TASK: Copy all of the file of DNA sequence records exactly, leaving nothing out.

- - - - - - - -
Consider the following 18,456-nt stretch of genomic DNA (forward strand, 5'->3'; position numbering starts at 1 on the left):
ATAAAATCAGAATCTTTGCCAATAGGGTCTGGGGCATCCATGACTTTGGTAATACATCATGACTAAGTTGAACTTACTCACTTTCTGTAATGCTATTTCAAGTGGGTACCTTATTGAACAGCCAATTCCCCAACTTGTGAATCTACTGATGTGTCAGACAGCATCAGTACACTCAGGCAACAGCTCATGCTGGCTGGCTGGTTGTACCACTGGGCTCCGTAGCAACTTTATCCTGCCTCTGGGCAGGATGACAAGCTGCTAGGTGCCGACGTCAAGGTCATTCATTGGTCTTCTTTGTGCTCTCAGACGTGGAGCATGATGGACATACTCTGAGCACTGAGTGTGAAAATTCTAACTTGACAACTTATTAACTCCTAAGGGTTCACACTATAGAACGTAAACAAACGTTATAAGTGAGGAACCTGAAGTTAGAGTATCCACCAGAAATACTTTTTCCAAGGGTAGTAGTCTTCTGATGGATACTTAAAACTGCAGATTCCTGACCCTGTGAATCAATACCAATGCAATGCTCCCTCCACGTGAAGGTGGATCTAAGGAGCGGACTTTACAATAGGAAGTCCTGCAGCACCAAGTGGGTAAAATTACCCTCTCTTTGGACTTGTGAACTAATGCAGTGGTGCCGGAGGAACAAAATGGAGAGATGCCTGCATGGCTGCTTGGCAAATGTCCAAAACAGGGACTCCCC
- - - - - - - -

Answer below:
Consider the following 18,456-nt stretch of genomic DNA (forward strand, 5'->3'; position numbering starts at 1 on the left):
ATAAAATCAGAATCTTTGCCAATAGGGTCTGGGGCATCCATGACTTTGGTAATACATCATGACTAAGTTGAACTTACTCACTTTCTGTAATGCTATTTCAAGTGGGTACCTTATTGAACAGCCAATTCCCCAACTTGTGAATCTACTGATGTGTCAGACAGCATCAGTACACTCAGGCAACAGCTCATGCTGGCTGGCTGGTTGTACCACTGGGCTCCGTAGCAACTTTATCCTGCCTCTGGGCAGGATGACAAGCTGCTAGGTGCCGACGTCAAGGTCATTCATTGGTCTTCTTTGTGCTCTCAGACGTGGAGCATGATGGACATACTCTGAGCACTGAGTGTGAAAATTCTAACTTGACAACTTATTAACTCCTAAGGGTTCACACTATAGAACGTAAACAAACGTTATAAGTGAGGAACCTGAAGTTAGAGTATCCACCAGAAATACTTTTTCCAAGGGTAGTAGTCTTCTGATGGATACTTAAAACTGCAGATTCCTGACCCTGTGAATCAATACCAATGCAATGCTCCCTCCACGTGAAGGTGGATCTAAGGAGCGGACTTTACAATAGGAAGTCCTGCAGCACCAAGTGGGTAAAATTACCCTCTCTTTGGACTTGTGAACTAATGCAGTGGTGCCGGAGGAACAAAATGGAGAGATGCCTGCATGGCTGCTTGGCAAATGTCCAAAACAGGGACTCCCC